Adding Extra Value
When you follow up (and before), it is a great time to commit a random act of kindness for the customer. If they asked you to solve a specific problem, solve that one and offer some other thing that might be able to help them. If they asked you to contact them on a specific date, let them know even before that date how things are going. If you deliver Customer Wow – an above and beyond experience – you will amaze the customer with the extra effort and care you invested to make their experience a great one. Completing a random act of kindness also lets your staff be creative and to do more of what they love to help customers.
And what really makes a great experience in a follow up? When the people who make direct contact to the customer, the process that ensures that they make this connection, and the tools that enable them to follow this process and make the customer experience great are part of the follow up and any other action you take on behalf of the customer. Don’t just show up. Be More Awesome. You can find 47 other ways to improve the customer experience here.
It seems like a small thing to be nice. It seems like a small thing to say “thank you.” And it seems like a small thing to suggest a solution to the problem you found. Yet doing these small things is a powerful catalyst for customer service.
Start with the basics: be nice.
If you start with the premise that other people are trying to help you, and if you use that belief as a way to start your conversation, you’ll get farther in most situations than if you assume the worst. Being nice – as your parents or grandparents may have taught you – is a key component of providing great service. Because you remember how someone made you feel in a given situation.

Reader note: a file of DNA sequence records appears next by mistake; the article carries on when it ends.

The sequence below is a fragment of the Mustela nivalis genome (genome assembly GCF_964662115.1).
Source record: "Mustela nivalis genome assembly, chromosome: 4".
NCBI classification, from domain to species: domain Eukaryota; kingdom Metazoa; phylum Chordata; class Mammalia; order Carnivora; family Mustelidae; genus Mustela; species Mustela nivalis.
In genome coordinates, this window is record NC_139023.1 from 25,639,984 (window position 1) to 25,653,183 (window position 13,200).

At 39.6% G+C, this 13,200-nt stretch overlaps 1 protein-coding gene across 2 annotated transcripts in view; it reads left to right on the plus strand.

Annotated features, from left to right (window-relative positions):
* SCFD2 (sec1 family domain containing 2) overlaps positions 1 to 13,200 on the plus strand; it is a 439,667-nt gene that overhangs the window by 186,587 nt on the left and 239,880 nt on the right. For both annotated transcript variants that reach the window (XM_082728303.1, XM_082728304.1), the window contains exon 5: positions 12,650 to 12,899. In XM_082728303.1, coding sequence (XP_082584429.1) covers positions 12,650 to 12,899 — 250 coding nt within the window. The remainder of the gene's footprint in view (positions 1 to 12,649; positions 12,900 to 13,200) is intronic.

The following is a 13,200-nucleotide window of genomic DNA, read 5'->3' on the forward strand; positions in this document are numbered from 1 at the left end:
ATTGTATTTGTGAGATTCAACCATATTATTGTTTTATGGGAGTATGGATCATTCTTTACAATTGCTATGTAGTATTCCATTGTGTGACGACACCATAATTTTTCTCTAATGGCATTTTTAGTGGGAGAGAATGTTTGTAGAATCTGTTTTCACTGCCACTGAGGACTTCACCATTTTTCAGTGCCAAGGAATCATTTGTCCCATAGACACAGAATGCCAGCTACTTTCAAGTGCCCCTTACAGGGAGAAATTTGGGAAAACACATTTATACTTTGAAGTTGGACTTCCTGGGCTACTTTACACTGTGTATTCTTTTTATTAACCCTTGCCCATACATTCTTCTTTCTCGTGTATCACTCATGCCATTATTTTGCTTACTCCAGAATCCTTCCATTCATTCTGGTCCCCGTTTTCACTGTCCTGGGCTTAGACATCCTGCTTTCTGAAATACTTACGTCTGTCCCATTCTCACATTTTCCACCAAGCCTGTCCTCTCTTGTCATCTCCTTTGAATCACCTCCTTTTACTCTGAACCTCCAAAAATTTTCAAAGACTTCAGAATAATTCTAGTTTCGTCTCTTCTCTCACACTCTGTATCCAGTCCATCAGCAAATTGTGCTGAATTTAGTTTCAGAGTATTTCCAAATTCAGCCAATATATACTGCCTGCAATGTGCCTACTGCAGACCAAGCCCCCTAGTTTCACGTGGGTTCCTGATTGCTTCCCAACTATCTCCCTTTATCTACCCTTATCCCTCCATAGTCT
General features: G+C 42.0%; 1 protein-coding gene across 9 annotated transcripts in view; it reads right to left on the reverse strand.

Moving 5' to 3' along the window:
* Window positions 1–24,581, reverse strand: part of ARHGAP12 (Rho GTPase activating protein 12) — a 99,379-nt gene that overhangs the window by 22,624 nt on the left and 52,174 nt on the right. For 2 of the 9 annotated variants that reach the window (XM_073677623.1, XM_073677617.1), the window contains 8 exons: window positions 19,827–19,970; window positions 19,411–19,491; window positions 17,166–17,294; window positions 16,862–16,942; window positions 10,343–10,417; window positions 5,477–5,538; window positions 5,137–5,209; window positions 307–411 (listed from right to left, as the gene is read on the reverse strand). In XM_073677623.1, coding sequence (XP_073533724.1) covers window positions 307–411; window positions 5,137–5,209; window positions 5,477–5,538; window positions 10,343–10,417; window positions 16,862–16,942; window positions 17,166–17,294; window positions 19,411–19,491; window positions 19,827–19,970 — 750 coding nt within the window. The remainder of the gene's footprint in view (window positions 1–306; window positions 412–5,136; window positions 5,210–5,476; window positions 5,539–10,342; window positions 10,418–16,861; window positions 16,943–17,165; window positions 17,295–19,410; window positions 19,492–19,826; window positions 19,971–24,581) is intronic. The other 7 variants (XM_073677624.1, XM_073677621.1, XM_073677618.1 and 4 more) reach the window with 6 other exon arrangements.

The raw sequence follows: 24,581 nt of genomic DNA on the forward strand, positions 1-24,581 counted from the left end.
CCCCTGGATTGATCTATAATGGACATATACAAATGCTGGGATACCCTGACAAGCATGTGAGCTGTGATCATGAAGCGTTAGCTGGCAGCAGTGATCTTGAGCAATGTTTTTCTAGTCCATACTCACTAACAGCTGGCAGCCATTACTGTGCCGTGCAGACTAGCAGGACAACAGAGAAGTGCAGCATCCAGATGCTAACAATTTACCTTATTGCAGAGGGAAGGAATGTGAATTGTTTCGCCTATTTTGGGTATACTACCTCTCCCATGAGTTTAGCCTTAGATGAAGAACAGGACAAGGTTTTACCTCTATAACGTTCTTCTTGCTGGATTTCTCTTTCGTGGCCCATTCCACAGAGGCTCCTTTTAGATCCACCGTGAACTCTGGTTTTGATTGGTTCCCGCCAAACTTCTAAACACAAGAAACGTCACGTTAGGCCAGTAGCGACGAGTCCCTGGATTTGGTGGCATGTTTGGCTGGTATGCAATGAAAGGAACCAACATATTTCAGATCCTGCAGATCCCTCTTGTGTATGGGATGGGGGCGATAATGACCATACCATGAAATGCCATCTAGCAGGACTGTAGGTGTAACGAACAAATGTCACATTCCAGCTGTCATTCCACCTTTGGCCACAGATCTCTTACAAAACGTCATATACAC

70% of buying experiences are based on how the customer feels.
Saying “thank you” adds to the start that you created by being nice. Saying “thank you” shows the customer that you appreciate they contacted you and that you are ready to help them. And companies that thank their employees have triple the return on equity compared to companies who don’t. So why wouldn’t you want to deliver the same respect to your customer – it adds to their emotional benefit and to the bottom line of your business.
Spot it? Got It!
Once you find the root of the customer issue, especially when you are pointing out that you’ve identified a problem, you should suggest a solution to that issue in addition to simply asking for more information. By presenting information for the customer, framing it in the context of their situation, and providing a solution, you not only become an advocate for the customer but also give them the opportunity to finish the issue.
So here are 3 things you can do to give better service the next time you talk to a customer (or to anyone else)
When in doubt, be nice.
Say “Thank you” in your response.
Suggest a solution to the problem at hand in addition to asking for more information.
I’ve written here before about the effect that one person’s thank you had on me (thank you, Brad Feld!) I believe that “The Thank You Effect” is an example of a small action that prompts meaningful next steps to measurably improve service in any company. In my experience, there are a number of these small actions that when evangelized through a support team or through the larger company can really make a difference on the customer experience.